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A false start: Merricks v MasterCard

Stephen Wisking et al., Litigation Funding, October 2017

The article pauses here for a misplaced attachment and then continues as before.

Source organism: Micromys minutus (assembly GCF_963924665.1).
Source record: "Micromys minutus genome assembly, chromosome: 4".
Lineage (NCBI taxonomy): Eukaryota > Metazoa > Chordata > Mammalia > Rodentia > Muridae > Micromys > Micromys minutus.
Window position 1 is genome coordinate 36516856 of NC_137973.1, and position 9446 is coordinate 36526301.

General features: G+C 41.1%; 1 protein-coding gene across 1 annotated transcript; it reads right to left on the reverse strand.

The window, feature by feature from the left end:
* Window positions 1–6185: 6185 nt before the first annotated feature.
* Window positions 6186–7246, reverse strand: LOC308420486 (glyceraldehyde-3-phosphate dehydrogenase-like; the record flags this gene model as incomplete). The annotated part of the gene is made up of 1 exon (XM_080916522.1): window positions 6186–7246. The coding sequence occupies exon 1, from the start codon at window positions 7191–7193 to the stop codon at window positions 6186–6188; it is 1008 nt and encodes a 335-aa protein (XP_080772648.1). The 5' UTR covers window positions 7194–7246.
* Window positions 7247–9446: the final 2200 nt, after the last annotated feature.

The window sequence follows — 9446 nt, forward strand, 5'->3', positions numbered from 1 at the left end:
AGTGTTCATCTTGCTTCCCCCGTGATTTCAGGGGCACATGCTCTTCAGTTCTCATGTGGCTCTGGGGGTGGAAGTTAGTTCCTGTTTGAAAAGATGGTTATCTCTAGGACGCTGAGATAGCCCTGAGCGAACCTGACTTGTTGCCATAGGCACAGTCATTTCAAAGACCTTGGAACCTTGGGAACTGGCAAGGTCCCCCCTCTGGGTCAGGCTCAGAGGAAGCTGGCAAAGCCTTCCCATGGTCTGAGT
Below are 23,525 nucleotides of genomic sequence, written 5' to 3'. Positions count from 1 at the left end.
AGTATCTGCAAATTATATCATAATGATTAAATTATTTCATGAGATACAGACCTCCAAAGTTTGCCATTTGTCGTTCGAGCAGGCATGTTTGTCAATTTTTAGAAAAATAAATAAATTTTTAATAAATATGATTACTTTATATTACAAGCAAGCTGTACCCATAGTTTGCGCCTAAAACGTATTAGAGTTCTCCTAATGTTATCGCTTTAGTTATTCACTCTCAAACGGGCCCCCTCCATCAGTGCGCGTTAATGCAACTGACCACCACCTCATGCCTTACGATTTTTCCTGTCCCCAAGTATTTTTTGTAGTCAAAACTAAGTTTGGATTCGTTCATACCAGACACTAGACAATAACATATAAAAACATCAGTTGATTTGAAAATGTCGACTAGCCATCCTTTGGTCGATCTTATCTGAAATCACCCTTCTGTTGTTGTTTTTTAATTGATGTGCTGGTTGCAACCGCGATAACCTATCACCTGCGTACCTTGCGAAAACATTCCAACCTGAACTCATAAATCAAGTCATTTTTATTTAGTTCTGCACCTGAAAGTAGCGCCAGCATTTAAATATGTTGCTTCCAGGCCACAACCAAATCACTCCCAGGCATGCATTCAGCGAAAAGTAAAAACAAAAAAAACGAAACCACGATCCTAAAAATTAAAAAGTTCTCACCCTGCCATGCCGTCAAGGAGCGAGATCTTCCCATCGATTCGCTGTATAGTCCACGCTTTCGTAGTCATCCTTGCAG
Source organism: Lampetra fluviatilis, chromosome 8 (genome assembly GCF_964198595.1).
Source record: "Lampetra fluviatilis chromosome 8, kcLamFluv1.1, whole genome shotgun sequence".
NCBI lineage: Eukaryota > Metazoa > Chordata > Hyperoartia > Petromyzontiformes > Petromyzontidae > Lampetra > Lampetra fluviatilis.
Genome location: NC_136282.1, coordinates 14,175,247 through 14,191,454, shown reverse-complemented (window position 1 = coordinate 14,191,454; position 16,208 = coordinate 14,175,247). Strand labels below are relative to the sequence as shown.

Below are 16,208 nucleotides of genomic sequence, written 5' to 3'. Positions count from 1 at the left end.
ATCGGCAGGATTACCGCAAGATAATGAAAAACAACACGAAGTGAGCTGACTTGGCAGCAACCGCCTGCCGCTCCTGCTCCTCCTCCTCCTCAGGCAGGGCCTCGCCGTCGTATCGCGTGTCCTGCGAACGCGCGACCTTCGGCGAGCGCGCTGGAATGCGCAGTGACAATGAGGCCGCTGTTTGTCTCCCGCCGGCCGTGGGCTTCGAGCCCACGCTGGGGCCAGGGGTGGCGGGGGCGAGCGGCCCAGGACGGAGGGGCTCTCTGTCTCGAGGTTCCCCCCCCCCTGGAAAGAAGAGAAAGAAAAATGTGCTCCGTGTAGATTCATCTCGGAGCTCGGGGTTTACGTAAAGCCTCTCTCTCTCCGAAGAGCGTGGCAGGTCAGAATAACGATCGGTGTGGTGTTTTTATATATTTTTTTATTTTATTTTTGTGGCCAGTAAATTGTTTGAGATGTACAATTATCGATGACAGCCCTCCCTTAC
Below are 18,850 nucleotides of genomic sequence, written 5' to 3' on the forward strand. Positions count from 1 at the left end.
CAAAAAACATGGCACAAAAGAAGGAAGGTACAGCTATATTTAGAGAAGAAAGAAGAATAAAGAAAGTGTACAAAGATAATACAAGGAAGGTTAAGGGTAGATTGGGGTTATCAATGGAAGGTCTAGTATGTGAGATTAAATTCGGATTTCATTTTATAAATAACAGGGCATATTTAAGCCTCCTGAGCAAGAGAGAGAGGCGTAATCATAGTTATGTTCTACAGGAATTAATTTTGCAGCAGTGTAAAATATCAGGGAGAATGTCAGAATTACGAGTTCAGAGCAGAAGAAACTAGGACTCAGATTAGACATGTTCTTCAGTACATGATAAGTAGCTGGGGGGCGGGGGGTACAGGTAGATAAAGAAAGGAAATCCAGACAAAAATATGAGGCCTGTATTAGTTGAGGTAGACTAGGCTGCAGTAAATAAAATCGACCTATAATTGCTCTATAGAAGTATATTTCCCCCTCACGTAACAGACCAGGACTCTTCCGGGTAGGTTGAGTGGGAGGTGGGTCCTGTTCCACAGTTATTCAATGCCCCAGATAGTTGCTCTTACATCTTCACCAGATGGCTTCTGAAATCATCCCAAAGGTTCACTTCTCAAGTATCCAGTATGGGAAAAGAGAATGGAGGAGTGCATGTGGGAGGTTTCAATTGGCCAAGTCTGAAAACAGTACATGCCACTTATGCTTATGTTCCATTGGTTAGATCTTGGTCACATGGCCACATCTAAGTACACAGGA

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This article considers a recent decision in which the Competition Appeal Tribunal (CAT) refused certification for a proposed £14bn opt-out collective action against Mastercard. The ruling contains important clarification on the role of funding in such cases. A new UK competition law collective redress regime was introduced in October 2015. It had been widely expected that extensive use would be made of the new procedure, which allows representatives to bring actions on behalf of consumers and/or businesses, subject to certification from the CAT. However, to date only two applications for a Collective Proceedings Order (CPO) have been made. This slow start is thought to be due partly to limitation period complexities, partly to an absence of competition infringement decisions with favourable fact patterns, and partly to uncertainties about the viability of third-party funding in opt-out claims (where there can be no contractual relationship with the class members). The first application, in Dorothy Gibson v Pride Mobility Products Limited, was withdrawn prior to a final CPO decision, after the CAT raised objections to the applicant’s case on causation and quantum ([2017] CAT 9). The CAT’s decision on certification in the second case – Walter Merricks CBE v MasterCard Inc – was therefore hotly anticipated, not least due to the challenges raised by Mastercard to the applicant’s funding arrangements.

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